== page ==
The white poppy is a symbol of grief for all people of all nationalities, armed forces and civilians alike, who are victims of war.
A silent vigil for peace by Aberystwyth Women in Black preceded the ceremony which combined songs, poems and words of peace and reconciliation. In addition to David Roberts’ poem, ‘There will be peace’, Harry Rogers read his own powerful and moving ‘White Poppies’ and ‘Son’, the latter written in response to the loss of a friend’s son in Afghanistan, and the inimitable choir, Côr Gobaith, sang songs of remembrance, peace and hope.
Apparently the only town council in the UK to do so, has laid a white poppy wreath every year since 2005.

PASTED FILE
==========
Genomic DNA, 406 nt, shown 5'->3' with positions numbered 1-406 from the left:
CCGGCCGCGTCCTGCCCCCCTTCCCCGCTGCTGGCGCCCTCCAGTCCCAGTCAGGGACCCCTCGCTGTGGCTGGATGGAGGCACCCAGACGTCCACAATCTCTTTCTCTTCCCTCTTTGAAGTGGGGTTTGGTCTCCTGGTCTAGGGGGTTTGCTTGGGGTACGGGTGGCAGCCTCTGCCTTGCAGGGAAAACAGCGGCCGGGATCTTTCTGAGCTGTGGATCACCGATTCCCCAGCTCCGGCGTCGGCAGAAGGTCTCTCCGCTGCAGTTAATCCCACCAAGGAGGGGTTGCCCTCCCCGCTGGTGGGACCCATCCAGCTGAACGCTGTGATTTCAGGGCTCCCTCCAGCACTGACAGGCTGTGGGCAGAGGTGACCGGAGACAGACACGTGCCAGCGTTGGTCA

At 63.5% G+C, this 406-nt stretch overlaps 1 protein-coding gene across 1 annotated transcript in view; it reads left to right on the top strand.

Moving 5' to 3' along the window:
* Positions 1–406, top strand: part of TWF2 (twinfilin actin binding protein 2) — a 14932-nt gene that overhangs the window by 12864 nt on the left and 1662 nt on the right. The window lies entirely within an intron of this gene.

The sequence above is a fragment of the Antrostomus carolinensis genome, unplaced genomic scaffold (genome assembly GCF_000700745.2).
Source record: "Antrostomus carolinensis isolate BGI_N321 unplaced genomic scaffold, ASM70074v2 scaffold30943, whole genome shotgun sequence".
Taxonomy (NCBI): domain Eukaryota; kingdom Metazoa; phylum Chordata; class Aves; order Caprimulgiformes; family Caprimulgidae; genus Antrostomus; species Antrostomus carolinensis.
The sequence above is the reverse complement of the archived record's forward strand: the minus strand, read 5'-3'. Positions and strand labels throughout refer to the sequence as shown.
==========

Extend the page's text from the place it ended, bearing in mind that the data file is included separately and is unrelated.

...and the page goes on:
Previously, however, this has happened on the Saturday before Remembrance Day with the council removing the wreath after the ceremony. A couple of years ago, a group decided that we would return on the Sunday with our own wreath and have our own ‘service’ and leave the white wreath with the others. This year the council joined us and placed their wreath alongside ours on the memorial where it remains.
A participant at the ceremony commented how it ‘was really encouraging and powerful to have the one event, attended by all on Remembrance Sunday’.
Three white poppy wreaths were laid, nestling amongst the red, one by the youngest member of Women in Black, one by Côr Gobaith and one by the town council.